'The Lego Movie 2' doesn't hold together as well as first part

"The Lego Movie 2: The Second Part" does its best to reconstruct the first one's charms, with only fitful success.

"The Lego Movie 2: The Second Part" does its best to reconstruct the first one's charms, with only fitful success. Far from awesome, it settles for being just OK -- lacking the surprise that elevated the original, while appearing reasonably content to simply follow the instructions.

Once again, the movie features a mash-up of rat-a-tat, occasionally surreal jokes; movie references that will sail over the heads of younger kids (unless their parents have shown them "The Road Warrior," the original "Planet of the Apes," "Back to the Future" and "Twilight," among others); and a sweet underlying message, tethered to an eventual glimpse of live-action reality.

The clues, however, prove less subtle, while the movie labors in its quest to tease them out, after an energetic opening sequence that picks up where its predecessor left off.

That introduction -- providing the strongest section right off the bat -- is quickly followed by a time jump, rejoining Emmet (voiced by Chris Pratt), Lucy (Elizabeth Banks) and their colorful circle of mini-figure pals five years later, where their happy world has become a more dystopian (albeit colorfully animated) one.

Emmet's sunny disposition, however, largely ignores that drift, as he thinks of little else but ways to spend happily ever after with Lucy. All that comes to a crashing halt when a spaceship arrives, whisking Lucy and others away and forcing Emmett into rescue mode, trying to stave off his murky visions of an existential threat.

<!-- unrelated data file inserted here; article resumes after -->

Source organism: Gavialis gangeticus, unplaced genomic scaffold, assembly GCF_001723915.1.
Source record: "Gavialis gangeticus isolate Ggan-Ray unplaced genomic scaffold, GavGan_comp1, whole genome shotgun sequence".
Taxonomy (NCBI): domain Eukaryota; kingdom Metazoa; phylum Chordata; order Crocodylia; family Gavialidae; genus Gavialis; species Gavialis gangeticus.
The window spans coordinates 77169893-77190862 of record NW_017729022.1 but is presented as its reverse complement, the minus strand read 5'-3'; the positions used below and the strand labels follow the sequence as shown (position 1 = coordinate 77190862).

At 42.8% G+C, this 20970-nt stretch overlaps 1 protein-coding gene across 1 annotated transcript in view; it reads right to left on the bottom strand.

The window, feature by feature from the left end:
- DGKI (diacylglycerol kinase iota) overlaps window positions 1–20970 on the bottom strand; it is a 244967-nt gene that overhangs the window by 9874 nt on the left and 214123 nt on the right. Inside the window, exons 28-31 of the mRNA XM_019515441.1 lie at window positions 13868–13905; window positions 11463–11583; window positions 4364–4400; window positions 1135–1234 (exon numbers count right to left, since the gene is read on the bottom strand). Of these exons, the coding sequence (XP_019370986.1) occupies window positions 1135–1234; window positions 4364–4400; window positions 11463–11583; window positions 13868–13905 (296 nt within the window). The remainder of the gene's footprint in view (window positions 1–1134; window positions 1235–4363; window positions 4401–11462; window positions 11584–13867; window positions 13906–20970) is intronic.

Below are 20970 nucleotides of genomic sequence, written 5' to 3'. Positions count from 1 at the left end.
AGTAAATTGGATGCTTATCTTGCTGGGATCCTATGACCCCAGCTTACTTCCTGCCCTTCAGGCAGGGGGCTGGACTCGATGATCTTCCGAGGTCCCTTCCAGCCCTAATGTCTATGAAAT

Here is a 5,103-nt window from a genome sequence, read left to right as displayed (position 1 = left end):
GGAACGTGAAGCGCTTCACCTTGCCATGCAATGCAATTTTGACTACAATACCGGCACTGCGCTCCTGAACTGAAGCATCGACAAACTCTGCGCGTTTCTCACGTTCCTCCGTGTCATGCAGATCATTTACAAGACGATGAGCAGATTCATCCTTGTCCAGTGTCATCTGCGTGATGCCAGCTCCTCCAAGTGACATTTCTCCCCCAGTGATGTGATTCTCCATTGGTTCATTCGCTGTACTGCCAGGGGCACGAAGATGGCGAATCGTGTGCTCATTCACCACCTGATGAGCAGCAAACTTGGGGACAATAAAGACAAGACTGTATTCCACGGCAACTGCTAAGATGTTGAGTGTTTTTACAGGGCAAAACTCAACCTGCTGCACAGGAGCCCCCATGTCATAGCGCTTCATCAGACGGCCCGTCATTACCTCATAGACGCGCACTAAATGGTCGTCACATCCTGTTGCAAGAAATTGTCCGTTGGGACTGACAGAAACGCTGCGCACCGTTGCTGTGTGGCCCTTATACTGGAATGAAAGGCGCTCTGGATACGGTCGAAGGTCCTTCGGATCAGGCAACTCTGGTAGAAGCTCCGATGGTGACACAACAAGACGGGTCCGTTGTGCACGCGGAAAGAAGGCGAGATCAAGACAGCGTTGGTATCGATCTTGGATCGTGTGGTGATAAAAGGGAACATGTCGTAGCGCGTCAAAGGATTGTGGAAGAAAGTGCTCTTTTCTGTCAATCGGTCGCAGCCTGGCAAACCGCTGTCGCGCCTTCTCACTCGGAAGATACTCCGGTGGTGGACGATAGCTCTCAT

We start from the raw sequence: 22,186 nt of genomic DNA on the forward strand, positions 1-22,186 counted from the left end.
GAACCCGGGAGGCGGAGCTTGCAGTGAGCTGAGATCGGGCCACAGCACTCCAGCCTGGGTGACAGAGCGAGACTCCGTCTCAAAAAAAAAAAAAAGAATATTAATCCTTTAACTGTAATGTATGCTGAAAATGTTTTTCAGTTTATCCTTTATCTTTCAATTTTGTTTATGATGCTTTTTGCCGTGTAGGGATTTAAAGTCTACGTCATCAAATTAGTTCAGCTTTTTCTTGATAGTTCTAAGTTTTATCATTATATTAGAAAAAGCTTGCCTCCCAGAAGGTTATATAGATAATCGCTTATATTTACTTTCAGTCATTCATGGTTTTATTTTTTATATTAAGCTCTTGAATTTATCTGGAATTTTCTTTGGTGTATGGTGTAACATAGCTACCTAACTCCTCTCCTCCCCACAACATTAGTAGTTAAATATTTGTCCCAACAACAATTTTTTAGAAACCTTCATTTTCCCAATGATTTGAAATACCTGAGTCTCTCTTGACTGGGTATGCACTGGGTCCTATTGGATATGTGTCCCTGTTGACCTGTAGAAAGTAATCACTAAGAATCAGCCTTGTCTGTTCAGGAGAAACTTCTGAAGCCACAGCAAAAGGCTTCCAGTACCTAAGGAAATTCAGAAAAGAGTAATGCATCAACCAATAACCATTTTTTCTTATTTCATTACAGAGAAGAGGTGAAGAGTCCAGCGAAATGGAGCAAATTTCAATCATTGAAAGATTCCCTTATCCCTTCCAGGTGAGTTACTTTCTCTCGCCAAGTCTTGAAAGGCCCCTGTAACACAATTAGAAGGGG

The premise allows for the introduction of some new characters, including Tiffany Haddish as Queen Watevra Wa'Nabi, ruler of the Systar System, who is planning a "matrimonial ceremony" that's ultimately central to the larger plot.

The principal innovation in the film -- directed by Mike Mitchell, from a script credited to producers (and former directors) Phil Lord and Christopher Miller -- stems from the more ambitious and generally clever musical numbers, including one playing off the "Everything is Awesome" song that promptly embedded itself in everyone's heads.

"The Second Part" doesn't entirely settle for the same-old, same-old model, weaving in a key theme that owes a debt to the "Toy Story" films, mainly in the idea of kids growing up and leaving "childish things" behind.

Still, the madcap nature of the exercise -- and narrative road map that the earlier movie provides -- can't help but make this incarnation feel less inspired, for all its colorful irreverence, before rallying a bit at the finish.

All good animated movies operate on multiple levels, providing the kind of visuals, action and humor that can beguile children while tapping into deeper ideas and concepts that resonate with those responsible for squiring them to the theater.

"The Lego Movie 2" tries to touch each of those bases, and with the comfort of the previous hit under its belt, the producers deserve some credit for not phoning it in; still, while all the pieces are there, it's just not as adept at putting them together.

"The Lego Movie 2: The Second Part" opens Feb. 8 in the US. It's rated PG.

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